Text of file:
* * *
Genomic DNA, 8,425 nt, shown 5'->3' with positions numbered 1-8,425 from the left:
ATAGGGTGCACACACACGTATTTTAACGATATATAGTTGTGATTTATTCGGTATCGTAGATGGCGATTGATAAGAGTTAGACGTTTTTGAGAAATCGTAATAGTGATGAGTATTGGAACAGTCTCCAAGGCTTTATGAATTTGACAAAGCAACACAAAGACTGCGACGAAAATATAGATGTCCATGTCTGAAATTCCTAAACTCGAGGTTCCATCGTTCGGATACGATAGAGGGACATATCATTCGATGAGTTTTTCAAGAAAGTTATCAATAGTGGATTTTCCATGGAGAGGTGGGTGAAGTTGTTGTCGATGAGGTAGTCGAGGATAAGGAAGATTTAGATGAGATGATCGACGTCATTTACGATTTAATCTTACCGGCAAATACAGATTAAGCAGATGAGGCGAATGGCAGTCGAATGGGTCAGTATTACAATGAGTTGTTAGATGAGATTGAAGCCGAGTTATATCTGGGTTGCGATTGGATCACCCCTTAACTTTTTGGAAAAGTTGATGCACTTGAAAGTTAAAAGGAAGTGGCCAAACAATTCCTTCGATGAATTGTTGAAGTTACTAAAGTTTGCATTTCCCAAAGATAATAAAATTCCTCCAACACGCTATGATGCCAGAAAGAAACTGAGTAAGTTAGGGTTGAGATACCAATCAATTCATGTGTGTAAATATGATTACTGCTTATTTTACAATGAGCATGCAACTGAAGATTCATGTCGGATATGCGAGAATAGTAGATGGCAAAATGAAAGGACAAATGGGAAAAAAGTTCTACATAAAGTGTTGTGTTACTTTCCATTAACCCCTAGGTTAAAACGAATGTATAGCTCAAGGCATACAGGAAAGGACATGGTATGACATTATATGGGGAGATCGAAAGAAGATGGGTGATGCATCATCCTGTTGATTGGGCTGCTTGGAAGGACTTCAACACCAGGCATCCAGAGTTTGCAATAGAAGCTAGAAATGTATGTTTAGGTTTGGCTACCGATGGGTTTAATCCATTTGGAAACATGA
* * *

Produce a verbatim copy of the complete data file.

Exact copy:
Genomic DNA, 8,425 nt, shown 5'->3' with positions numbered 1-8,425 from the left:
ATAGGGTGCACACACACGTATTTTAACGATATATAGTTGTGATTTATTCGGTATCGTAGATGGCGATTGATAAGAGTTAGACGTTTTTGAGAAATCGTAATAGTGATGAGTATTGGAACAGTCTCCAAGGCTTTATGAATTTGACAAAGCAACACAAAGACTGCGACGAAAATATAGATGTCCATGTCTGAAATTCCTAAACTCGAGGTTCCATCGTTCGGATACGATAGAGGGACATATCATTCGATGAGTTTTTCAAGAAAGTTATCAATAGTGGATTTTCCATGGAGAGGTGGGTGAAGTTGTTGTCGATGAGGTAGTCGAGGATAAGGAAGATTTAGATGAGATGATCGACGTCATTTACGATTTAATCTTACCGGCAAATACAGATTAAGCAGATGAGGCGAATGGCAGTCGAATGGGTCAGTATTACAATGAGTTGTTAGATGAGATTGAAGCCGAGTTATATCTGGGTTGCGATTGGATCACCCCTTAACTTTTTGGAAAAGTTGATGCACTTGAAAGTTAAAAGGAAGTGGCCAAACAATTCCTTCGATGAATTGTTGAAGTTACTAAAGTTTGCATTTCCCAAAGATAATAAAATTCCTCCAACACGCTATGATGCCAGAAAGAAACTGAGTAAGTTAGGGTTGAGATACCAATCAATTCATGTGTGTAAATATGATTACTGCTTATTTTACAATGAGCATGCAACTGAAGATTCATGTCGGATATGCGAGAATAGTAGATGGCAAAATGAAAGGACAAATGGGAAAAAAGTTCTACATAAAGTGTTGTGTTACTTTCCATTAACCCCTAGGTTAAAACGAATGTATAGCTCAAGGCATACAGGAAAGGACATGGTATGACATTATATGGGGAGATCGAAAGAAGATGGGTGATGCATCATCCTGTTGATTGGGCTGCTTGGAAGGACTTCAACACCAGGCATCCAGAGTTTGCAATAGAAGCTAGAAATGTATGTTTAGGTTTGGCTACCGATGGGTTTAATCCATTTGGAAACATGA